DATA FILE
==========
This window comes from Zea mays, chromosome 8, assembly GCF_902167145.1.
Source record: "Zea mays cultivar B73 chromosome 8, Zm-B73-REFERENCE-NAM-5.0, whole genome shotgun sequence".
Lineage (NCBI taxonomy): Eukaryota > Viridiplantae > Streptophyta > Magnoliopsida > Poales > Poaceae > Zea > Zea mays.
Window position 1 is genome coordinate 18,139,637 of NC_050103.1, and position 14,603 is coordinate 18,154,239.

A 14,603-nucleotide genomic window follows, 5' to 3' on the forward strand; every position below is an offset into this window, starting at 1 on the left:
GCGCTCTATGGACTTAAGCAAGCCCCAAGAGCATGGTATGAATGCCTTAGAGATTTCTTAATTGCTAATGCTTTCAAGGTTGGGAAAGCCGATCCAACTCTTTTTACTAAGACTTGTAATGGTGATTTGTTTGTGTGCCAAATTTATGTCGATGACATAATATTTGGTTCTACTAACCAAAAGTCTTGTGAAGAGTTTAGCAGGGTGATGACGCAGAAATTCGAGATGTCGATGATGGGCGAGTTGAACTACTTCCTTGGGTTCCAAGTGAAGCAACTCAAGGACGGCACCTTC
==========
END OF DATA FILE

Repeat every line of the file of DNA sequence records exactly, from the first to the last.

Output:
This window comes from Zea mays, chromosome 8, assembly GCF_902167145.1.
Source record: "Zea mays cultivar B73 chromosome 8, Zm-B73-REFERENCE-NAM-5.0, whole genome shotgun sequence".
Lineage (NCBI taxonomy): Eukaryota > Viridiplantae > Streptophyta > Magnoliopsida > Poales > Poaceae > Zea > Zea mays.
Window position 1 is genome coordinate 18,139,637 of NC_050103.1, and position 14,603 is coordinate 18,154,239.

A 14,603-nucleotide genomic window follows, 5' to 3' on the forward strand; every position below is an offset into this window, starting at 1 on the left:
GCGCTCTATGGACTTAAGCAAGCCCCAAGAGCATGGTATGAATGCCTTAGAGATTTCTTAATTGCTAATGCTTTCAAGGTTGGGAAAGCCGATCCAACTCTTTTTACTAAGACTTGTAATGGTGATTTGTTTGTGTGCCAAATTTATGTCGATGACATAATATTTGGTTCTACTAACCAAAAGTCTTGTGAAGAGTTTAGCAGGGTGATGACGCAGAAATTCGAGATGTCGATGATGGGCGAGTTGAACTACTTCCTTGGGTTCCAAGTGAAGCAACTCAAGGACGGCACCTTC